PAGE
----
Havasupai Tribal Council
In a move that will guarantee that protecting the Grand Canyon will remain front and center in the upcoming legislative session, Senator Kyrsten Sinema (D-Ariz.) has agreed to introduce a Senate version of the Grand Canyon Centennial Protection Act. The House of Representatives passed its version of the Act earlier this year, with the backing of Representative Raúl M. Grijalva (D-Ariz.). Senator Sinema’s support is crucial to ensuring that the ecosystem, groundwater and the cultural heritage of the Grand Canyon is protected for current and future generations.
The Havasupai Tribal Council welcomed this news as it has continued its efforts to protect its sacred homeland.
“Thirty years ago, when we first began fighting against the disastrous effects of uranium mining in our homelands, we were alone in this fight,” said Muriel Uqualla, Havasupai Tribal Chairwoman. “Senator Sinema’s announcement earlier today sends a strong message that it is important to protect the Grand Canyon. Not only for the Havasupai people, but for all people, for generations to come.”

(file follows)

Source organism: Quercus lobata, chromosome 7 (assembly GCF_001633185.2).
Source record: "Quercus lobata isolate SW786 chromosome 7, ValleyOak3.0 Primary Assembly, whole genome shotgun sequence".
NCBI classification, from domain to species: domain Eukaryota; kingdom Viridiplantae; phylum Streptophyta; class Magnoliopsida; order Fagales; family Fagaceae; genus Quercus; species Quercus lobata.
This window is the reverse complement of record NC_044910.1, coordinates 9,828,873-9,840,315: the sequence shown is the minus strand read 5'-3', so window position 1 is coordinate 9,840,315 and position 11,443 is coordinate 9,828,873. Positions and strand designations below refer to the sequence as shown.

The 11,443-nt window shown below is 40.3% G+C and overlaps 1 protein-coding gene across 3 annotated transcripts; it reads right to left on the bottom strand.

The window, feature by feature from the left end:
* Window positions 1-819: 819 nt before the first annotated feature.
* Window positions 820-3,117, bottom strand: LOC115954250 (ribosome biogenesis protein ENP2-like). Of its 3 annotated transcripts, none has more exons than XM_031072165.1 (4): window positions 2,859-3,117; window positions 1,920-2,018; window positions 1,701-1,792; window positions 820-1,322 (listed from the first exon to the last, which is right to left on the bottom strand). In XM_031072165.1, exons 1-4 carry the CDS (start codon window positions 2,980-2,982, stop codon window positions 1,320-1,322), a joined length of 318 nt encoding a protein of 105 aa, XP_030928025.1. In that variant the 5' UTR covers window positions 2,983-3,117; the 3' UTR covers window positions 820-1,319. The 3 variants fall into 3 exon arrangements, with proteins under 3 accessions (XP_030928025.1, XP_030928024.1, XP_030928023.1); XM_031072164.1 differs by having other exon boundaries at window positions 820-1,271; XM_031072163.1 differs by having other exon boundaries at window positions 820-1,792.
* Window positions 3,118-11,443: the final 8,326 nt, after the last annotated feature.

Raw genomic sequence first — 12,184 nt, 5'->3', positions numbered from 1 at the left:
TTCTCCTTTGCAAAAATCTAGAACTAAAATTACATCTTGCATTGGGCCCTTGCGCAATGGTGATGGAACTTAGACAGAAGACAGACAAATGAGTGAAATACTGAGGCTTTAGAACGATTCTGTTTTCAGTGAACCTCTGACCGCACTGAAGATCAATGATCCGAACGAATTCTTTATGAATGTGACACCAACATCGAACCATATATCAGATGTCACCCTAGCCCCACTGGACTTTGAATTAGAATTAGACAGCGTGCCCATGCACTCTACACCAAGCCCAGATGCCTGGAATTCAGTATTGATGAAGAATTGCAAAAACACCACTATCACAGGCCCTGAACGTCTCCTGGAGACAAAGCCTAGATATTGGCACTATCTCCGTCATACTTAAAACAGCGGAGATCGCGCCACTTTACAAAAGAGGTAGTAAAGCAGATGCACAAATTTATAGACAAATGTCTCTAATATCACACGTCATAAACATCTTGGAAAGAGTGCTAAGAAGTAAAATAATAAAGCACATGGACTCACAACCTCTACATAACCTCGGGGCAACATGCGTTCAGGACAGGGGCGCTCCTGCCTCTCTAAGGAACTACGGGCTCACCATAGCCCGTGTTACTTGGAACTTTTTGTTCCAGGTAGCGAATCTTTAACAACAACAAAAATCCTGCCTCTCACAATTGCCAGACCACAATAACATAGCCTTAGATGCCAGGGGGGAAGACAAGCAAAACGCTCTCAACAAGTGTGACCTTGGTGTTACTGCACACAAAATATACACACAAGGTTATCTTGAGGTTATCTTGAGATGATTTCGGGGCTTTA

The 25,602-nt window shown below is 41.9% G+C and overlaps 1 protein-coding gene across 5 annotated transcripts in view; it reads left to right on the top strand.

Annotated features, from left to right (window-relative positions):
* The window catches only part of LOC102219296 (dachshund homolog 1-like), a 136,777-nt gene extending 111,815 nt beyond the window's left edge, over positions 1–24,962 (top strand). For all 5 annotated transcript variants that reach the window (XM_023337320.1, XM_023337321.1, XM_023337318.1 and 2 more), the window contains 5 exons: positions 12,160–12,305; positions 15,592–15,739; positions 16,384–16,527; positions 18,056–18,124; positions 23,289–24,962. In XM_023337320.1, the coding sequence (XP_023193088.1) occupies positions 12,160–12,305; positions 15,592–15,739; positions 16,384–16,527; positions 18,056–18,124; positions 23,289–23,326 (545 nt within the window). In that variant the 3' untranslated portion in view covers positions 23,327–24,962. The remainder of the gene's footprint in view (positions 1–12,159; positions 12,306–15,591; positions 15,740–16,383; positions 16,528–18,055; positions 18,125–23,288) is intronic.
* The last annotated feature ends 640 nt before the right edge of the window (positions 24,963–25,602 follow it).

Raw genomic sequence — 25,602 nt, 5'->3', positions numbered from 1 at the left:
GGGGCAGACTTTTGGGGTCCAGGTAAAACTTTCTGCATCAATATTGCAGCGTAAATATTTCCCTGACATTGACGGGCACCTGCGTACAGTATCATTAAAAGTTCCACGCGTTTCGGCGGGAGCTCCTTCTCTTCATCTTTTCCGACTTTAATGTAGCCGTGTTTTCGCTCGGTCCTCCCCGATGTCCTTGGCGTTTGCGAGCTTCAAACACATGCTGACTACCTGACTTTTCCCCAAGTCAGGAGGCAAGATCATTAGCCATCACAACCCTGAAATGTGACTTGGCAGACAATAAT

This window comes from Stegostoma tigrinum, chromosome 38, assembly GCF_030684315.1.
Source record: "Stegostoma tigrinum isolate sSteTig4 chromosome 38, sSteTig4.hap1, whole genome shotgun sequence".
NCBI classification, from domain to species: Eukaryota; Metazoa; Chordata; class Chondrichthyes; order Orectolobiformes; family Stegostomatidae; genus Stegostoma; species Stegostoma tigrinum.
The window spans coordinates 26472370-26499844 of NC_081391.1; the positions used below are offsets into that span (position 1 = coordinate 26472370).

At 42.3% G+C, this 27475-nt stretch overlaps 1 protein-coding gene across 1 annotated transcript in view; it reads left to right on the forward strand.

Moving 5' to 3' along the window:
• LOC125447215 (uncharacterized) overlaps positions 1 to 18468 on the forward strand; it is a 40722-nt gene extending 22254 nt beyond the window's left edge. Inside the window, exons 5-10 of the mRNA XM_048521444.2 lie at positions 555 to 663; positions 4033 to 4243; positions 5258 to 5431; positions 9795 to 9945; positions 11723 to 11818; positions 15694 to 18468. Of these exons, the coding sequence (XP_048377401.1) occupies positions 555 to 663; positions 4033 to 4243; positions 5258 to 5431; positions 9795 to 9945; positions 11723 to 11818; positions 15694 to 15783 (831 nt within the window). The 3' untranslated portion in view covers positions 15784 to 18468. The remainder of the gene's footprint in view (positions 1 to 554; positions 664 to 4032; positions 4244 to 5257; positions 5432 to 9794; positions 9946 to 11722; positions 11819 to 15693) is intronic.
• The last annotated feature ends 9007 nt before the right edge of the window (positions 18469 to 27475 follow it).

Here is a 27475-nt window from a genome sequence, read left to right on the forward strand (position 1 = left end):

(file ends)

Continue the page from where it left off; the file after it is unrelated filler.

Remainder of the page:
Havasupai Tribal Councilwoman Carletta Tilousi, who has been fighting to protect her community from the harmful effects of uranium since she was 15 years old, noted that, “It is so important to have the support of both the House and the Senate in the protection of future generations of Havasupai people, and to protect the 40 million Americans downstream of the Grand Canyon who rely upon the Colorado River as their drinking water supply.”
The Tribe has long sought a permanent moratorium in order to eliminate the threat that uranium mining near the Canyon poses to its reservation community, which relies upon the aquifers below the moratorium area. The aquifers feed Havasu Creek and the seeps and springs on the reservation, which serve as the sole sources of water for the Tribe and are of great cultural importance to the Havasupai people.
“The Havasupai Tribe welcomes Senator Sinema’s support of this important legislation. This support demonstrates that she, along with the supporters from the House, recognize the importance of the Grand Canyon now and into the future,” said Uqualla.